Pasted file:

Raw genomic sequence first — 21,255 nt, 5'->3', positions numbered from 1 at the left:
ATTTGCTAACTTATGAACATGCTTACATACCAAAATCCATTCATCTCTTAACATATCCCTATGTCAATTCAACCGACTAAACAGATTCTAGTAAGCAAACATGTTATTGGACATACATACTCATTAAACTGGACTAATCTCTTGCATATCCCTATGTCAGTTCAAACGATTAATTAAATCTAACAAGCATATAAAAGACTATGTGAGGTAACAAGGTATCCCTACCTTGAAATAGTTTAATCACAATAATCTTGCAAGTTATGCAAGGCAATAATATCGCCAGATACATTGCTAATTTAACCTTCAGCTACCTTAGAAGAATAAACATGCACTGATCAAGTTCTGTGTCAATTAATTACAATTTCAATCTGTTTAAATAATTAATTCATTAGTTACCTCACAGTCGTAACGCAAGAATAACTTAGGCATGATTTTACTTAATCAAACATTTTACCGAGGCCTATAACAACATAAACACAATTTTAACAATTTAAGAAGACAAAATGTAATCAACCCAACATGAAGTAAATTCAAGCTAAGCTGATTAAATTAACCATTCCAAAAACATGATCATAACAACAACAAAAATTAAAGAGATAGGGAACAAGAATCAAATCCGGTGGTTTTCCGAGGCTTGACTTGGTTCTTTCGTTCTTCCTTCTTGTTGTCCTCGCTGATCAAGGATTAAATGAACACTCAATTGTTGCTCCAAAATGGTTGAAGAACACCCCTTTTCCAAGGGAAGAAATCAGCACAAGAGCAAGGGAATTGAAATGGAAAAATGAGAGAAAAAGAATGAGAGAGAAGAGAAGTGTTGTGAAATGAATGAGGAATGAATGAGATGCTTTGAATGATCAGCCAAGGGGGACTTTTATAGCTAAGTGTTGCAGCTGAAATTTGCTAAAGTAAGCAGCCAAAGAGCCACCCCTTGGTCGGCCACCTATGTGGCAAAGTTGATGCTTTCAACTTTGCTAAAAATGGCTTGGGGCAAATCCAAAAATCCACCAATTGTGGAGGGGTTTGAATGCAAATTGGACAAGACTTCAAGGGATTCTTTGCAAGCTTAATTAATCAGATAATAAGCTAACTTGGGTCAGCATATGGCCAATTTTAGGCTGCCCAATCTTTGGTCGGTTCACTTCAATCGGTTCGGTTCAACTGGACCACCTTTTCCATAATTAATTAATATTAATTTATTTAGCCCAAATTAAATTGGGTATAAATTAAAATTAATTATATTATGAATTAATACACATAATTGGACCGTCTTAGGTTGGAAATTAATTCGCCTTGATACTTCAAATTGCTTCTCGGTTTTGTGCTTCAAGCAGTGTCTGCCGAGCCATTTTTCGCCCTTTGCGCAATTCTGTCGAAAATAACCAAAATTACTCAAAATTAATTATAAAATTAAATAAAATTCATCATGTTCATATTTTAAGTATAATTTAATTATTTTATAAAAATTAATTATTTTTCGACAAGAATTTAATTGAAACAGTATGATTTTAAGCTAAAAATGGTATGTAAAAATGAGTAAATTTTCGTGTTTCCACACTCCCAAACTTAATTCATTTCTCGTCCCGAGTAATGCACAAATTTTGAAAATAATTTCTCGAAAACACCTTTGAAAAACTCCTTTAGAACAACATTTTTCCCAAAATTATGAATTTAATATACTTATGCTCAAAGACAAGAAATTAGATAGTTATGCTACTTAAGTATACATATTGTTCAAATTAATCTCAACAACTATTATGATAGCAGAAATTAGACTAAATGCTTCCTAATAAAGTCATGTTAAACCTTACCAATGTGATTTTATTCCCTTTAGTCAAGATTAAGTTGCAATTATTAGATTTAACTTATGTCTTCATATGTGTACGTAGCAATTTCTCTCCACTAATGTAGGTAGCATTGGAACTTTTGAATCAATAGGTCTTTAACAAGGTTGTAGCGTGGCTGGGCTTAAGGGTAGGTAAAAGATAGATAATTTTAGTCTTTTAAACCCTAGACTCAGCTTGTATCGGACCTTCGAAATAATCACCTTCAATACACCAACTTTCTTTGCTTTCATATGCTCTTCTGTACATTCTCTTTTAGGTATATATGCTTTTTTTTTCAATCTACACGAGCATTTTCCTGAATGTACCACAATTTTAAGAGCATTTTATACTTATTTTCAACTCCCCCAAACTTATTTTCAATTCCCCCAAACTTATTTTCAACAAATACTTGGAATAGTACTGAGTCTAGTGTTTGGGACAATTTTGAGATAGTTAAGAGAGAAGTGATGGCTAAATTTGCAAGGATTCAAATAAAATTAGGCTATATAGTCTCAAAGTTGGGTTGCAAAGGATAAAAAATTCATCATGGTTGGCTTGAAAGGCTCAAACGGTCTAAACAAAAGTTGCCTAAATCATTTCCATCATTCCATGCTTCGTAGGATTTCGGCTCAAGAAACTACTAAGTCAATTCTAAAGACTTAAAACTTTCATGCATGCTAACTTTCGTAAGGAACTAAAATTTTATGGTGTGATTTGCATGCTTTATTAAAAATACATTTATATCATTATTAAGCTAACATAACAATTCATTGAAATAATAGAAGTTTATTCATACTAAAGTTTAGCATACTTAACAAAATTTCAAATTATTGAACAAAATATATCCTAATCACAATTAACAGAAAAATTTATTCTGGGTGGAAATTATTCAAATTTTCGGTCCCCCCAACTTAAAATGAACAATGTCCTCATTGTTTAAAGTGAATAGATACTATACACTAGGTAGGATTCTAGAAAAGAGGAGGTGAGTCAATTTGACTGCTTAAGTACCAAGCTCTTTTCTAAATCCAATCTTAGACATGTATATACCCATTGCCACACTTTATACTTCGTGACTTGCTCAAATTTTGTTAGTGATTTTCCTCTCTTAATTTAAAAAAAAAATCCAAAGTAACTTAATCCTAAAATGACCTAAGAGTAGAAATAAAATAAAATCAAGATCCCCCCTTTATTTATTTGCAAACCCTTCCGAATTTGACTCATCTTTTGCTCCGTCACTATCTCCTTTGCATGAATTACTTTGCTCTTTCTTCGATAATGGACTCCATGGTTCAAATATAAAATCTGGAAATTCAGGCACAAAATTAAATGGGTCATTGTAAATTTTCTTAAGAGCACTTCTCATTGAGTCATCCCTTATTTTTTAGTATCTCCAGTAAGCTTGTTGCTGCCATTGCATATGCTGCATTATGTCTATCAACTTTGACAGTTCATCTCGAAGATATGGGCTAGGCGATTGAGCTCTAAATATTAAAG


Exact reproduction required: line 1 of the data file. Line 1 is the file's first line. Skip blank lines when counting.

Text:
Raw genomic sequence first — 21,255 nt, 5'->3', positions numbered from 1 at the left: